Nearshoring: Why EU Furniture Companies are Moving Their Manufacturing to Mexico
As Furniture brands in the EU are setting their sights on the North American market in an effort to expand, a particular form of nearshoring has seen a recent boom: Establishing operations in Mexico in order to be geographically closer to their clients and the final destination of their products.
Many furniture manufacturers based in the EU have been successful with nearshoring in eastern Europe specifically to support their northern European clients. Now they are trying to duplicate that achievement in Mexico to support their North American sales. Numerous furniture brands have chosen to nearshore their production by outsourcing it to a specialized OEM partner, such as LTP Furniture. By doing so, they are better able to focus their resources on sales and marketing in order to build their brand in a newer market.
In this article, we explore this recent Mexican nearshoring boom: what is the motivation behind it and what are its advantages?
New Developments in Mexico Make it Easier to European Companies to Operate There
The Mexican government has made important changes in order to entice European companies to set up their production in the country, including a commitment to improving its infrastructure, as well as general security, in order to help manufacturers operate free from disruption. It has invested in its rail and highway systems, allowing trucks to travel conveniently from Mexico to border cities on a federal highway system, and upgraded its electrical grid.
In addition to the United States-Mexico-Canada Agreement (USMCA) trade agreement (formerly known as NAFTA), Mexico has several dozen other trade agreements in place, such as allowing foreign companies to import raw materials free from tax and duty. Mexico signed a Free Trade Agreement with the EU in 2000, making it an export-oriented manufacturing hub to countries hoping to reduce their manufacturing costs. One of these agreements is the IMMEX program which LTP Furniture is a part of.
As a result of reduced tariffs, European companies are given preferential access to world markets if they move to Mexico.
The Advantages of Nearshoring your furniture production
European manufacturers are turning to Mexico as opposed to Asia or elsewhere to set up production facilities to better serve their customers in North America. This offers many advantages to EU companies because they can;
- Be more flexible in their production and deliveries, thereby serving customers more quickly and efficiently.
- Maintain lower stock levels and free up dead cash locked up in inventory.
- Significantly shorten lead and delivery times, a critical consideration because after the Covid pandemic North American companies have managed to decrease their lead times significantly and right now lead times are a decision making factor for many customers buying furniture.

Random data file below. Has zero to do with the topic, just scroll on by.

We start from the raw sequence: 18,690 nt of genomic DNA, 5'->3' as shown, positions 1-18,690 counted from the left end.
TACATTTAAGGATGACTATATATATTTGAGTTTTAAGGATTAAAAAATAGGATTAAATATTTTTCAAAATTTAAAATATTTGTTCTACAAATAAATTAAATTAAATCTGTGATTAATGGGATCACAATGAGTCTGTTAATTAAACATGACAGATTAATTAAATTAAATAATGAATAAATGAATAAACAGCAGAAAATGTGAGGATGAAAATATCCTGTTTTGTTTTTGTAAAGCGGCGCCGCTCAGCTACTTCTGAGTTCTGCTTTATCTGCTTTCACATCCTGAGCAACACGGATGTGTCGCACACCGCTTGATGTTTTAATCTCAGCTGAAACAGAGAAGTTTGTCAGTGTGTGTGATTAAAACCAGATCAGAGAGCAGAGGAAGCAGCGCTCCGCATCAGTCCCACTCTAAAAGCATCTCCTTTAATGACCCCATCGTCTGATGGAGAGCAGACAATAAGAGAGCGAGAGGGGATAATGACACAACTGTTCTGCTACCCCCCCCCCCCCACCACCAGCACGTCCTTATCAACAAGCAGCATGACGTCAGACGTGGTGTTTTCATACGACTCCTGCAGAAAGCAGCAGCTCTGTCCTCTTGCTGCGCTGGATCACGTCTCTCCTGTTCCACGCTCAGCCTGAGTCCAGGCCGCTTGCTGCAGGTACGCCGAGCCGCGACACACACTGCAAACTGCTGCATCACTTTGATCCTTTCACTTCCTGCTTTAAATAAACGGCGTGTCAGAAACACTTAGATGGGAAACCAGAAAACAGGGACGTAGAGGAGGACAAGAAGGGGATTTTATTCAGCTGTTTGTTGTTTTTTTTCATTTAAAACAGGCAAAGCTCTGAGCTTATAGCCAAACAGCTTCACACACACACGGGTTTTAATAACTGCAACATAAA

- Offer direct deliveries to end-customers and end-users.
- Decrease carbon emissions by simplifying their supply chains and transportation.
- Facilitate a lower cost structure.
- Decrease their costs can be as much as 40% more cost effective than onshoring and 70% more cost effective than offshoring. For example, labor in Mexico is approximately 70% less expensive than labor in the United States. Further, Mexico has many trading agreements to make it easier and cheaper for foreign companies to produce and export their goods from Mexico.
- Easily get the local North American teams to collaborate with an operation in Mexico due to proximity and time zone, language and culture.
- Utilize that Mexico has open borders and has lighter contingency rules in place.
- Decrease their shipping costs, as a result of the Covid pandemic, a container costs up to four times as much as before the pandemic, with a negative effect on European exports.
- Work with a skilled workforce: Mexico has a large pool of skilled workers with experience in furniture manufacturing, as well as other industries.
There are other considerations as well. European companies can save a substantial amount of money by transferring manufacturing operations to Mexico due to less expensive labor costs and lower customs and duty charges. In addition, the geographical proximity between Mexico and the United States and Canada means the ability to work in similar time zones.
About the Writer
Meryl Siegman is a content writer specializing in the interior design industry. She has an avid interest in the evolution of office design in a world impacted by the COVID-19 pandemic.
About LTP Group A/S
LTP Group A/S is a privately Danish-owned company consisting of two divisions: LTP Garment and LTP Furniture. From 12 privately owned factories in Lithuania, Belarus, Ukraine, Vietnam, Romania, and Mexico, we produce clothing and furniture for more than 100 recognized brands worldwide. LTP's head office is in Copenhagen, Denmark. LTP Group A/S was established in 1991 and now employs 2,700+ dedicated employees and has a turnover of 100+ million EUR with solid financial results.